Since the Sept. 11 terrorist attacks 14 years ago, the national strategy is to develop prevention, evacuation and response plans for potential terrorist targets, said Walters.
Conn remains critical of SCE’s intended use of an underground storage system for spent fuel that lacks a long-term track record and cannot be moved once in place.
In an April letter to Conn, the Department of Energy stated it is looking at potential storage sites for radioactive fuel waste from decommissioned power plants, according to Peter Lyons, the DOE’s assistant secretary for nuclear energy. “DOE believes that we must solve the issue of nuclear waste disposal, and we must do it in a way that will ensure public trust and confidence in decision-making throughout the process,” wrote Lyons.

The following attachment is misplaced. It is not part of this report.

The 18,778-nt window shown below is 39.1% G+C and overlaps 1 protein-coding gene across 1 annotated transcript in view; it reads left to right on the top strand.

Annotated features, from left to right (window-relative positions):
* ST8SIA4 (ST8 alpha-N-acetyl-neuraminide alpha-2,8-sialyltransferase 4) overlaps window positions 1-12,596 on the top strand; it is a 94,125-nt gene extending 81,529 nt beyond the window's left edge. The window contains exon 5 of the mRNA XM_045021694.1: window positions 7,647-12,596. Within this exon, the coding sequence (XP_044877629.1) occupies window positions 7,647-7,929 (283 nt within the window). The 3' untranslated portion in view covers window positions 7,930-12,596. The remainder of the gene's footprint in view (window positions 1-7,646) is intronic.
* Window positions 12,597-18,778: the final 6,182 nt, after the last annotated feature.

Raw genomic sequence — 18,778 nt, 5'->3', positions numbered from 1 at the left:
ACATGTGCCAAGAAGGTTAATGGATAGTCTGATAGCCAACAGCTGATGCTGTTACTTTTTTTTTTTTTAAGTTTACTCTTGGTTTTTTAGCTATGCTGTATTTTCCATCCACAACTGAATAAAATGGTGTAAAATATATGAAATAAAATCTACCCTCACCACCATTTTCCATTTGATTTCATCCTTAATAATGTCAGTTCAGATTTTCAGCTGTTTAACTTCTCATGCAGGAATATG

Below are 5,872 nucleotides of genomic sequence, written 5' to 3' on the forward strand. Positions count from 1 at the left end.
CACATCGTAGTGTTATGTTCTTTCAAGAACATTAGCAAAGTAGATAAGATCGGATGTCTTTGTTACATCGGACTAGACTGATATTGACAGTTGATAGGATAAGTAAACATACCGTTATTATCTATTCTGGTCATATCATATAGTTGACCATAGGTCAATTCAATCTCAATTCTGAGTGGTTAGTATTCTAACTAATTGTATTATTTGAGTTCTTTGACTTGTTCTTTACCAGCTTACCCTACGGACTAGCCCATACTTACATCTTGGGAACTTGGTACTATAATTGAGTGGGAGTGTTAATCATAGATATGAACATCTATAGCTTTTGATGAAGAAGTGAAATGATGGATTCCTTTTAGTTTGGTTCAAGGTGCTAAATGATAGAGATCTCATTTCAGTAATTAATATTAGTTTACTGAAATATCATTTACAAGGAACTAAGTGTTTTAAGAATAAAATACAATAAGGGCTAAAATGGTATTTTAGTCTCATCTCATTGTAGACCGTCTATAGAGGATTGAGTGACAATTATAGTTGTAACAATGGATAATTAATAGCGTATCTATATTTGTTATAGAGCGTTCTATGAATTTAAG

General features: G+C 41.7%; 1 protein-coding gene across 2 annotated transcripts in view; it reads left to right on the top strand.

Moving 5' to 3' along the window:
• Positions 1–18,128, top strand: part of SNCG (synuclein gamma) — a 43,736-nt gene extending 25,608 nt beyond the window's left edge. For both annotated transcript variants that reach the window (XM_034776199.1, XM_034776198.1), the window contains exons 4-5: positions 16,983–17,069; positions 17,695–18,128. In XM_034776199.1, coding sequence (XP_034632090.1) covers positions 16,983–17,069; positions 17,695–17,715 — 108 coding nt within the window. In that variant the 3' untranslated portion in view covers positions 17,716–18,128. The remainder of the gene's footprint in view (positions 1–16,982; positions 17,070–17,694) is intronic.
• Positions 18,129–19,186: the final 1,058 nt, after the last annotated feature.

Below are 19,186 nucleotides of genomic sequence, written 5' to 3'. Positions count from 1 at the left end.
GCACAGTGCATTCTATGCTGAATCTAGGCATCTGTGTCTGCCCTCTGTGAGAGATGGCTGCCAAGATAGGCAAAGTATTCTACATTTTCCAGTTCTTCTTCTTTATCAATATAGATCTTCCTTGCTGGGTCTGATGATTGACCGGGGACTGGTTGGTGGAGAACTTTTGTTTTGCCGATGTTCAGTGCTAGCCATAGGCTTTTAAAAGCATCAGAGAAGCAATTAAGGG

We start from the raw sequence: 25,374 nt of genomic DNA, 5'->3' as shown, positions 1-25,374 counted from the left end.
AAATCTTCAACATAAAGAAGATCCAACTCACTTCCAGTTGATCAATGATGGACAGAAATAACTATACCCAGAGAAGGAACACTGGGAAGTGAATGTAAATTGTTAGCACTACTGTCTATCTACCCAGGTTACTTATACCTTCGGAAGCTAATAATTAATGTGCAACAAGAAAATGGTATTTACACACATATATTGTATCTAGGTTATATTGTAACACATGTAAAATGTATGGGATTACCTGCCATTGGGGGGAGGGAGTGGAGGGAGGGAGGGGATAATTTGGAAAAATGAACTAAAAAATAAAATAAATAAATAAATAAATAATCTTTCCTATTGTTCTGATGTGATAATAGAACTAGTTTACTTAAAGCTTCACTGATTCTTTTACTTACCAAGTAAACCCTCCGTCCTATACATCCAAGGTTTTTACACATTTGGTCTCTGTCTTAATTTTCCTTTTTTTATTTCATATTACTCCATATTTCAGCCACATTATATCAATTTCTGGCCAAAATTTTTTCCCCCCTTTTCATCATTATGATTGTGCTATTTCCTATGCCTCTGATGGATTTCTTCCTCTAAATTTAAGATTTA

“Our concern is to get the stored nuclear energy waste away from a highly populated area,” Conn said. “Until that’s done, we need to make sure the area is as safe as possible. I’m glad they’re in the direction of moving the stuff.”
Southern California Edison’s decommissioning plans call for moving two-thirds of the spent fuel rods currently in “wet” storage to concrete-encased, sealed steel canisters, known as dry-cask storage, said Brown. The rods are now kept in 40-feet of water in steel-lined concrete pools in a monolithic concrete building at San Onofre. There are between 2,600 and 2,700 spent fuel rods that need to be moved, she said.
SEC is looking at “interim” sites to move the fuel, said Brown, either in New Mexico or Texas. “In this regard, we are aligned with both our supporters and our critics,” she said. SCE is not holding much hope for the DOE’s licensing of Yucca Mountain in Nevada as a storage site to come through quickly enough.